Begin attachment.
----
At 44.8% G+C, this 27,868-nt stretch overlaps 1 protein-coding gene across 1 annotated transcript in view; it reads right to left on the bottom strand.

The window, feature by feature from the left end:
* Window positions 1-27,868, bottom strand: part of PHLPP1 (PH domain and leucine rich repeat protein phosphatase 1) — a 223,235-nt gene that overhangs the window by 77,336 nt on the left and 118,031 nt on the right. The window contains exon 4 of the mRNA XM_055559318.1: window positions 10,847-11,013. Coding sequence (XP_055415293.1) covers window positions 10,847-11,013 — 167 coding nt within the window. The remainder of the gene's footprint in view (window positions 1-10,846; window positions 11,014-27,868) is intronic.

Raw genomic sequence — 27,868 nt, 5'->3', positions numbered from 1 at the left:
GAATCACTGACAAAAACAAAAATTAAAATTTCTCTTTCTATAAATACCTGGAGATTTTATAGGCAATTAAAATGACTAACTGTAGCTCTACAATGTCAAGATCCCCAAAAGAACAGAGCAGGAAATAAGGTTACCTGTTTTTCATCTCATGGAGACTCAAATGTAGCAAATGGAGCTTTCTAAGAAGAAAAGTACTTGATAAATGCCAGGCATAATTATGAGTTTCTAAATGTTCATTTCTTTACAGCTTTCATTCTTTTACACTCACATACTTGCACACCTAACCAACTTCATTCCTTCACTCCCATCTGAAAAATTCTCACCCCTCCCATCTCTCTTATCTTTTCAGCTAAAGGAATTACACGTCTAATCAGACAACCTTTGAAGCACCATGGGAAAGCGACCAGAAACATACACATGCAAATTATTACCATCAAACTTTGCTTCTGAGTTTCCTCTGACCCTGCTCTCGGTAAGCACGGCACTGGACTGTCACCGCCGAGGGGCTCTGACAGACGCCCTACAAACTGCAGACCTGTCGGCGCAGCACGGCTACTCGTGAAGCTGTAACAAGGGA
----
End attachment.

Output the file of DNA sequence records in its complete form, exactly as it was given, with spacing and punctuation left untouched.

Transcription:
At 44.8% G+C, this 27,868-nt stretch overlaps 1 protein-coding gene across 1 annotated transcript in view; it reads right to left on the bottom strand.

The window, feature by feature from the left end:
* Window positions 1-27,868, bottom strand: part of PHLPP1 (PH domain and leucine rich repeat protein phosphatase 1) — a 223,235-nt gene that overhangs the window by 77,336 nt on the left and 118,031 nt on the right. The window contains exon 4 of the mRNA XM_055559318.1: window positions 10,847-11,013. Coding sequence (XP_055415293.1) covers window positions 10,847-11,013 — 167 coding nt within the window. The remainder of the gene's footprint in view (window positions 1-10,846; window positions 11,014-27,868) is intronic.

Raw genomic sequence — 27,868 nt, 5'->3', positions numbered from 1 at the left:
GAATCACTGACAAAAACAAAAATTAAAATTTCTCTTTCTATAAATACCTGGAGATTTTATAGGCAATTAAAATGACTAACTGTAGCTCTACAATGTCAAGATCCCCAAAAGAACAGAGCAGGAAATAAGGTTACCTGTTTTTCATCTCATGGAGACTCAAATGTAGCAAATGGAGCTTTCTAAGAAGAAAAGTACTTGATAAATGCCAGGCATAATTATGAGTTTCTAAATGTTCATTTCTTTACAGCTTTCATTCTTTTACACTCACATACTTGCACACCTAACCAACTTCATTCCTTCACTCCCATCTGAAAAATTCTCACCCCTCCCATCTCTCTTATCTTTTCAGCTAAAGGAATTACACGTCTAATCAGACAACCTTTGAAGCACCATGGGAAAGCGACCAGAAACATACACATGCAAATTATTACCATCAAACTTTGCTTCTGAGTTTCCTCTGACCCTGCTCTCGGTAAGCACGGCACTGGACTGTCACCGCCGAGGGGCTCTGACAGACGCCCTACAAACTGCAGACCTGTCGGCGCAGCACGGCTACTCGTGAAGCTGTAACAAGGGA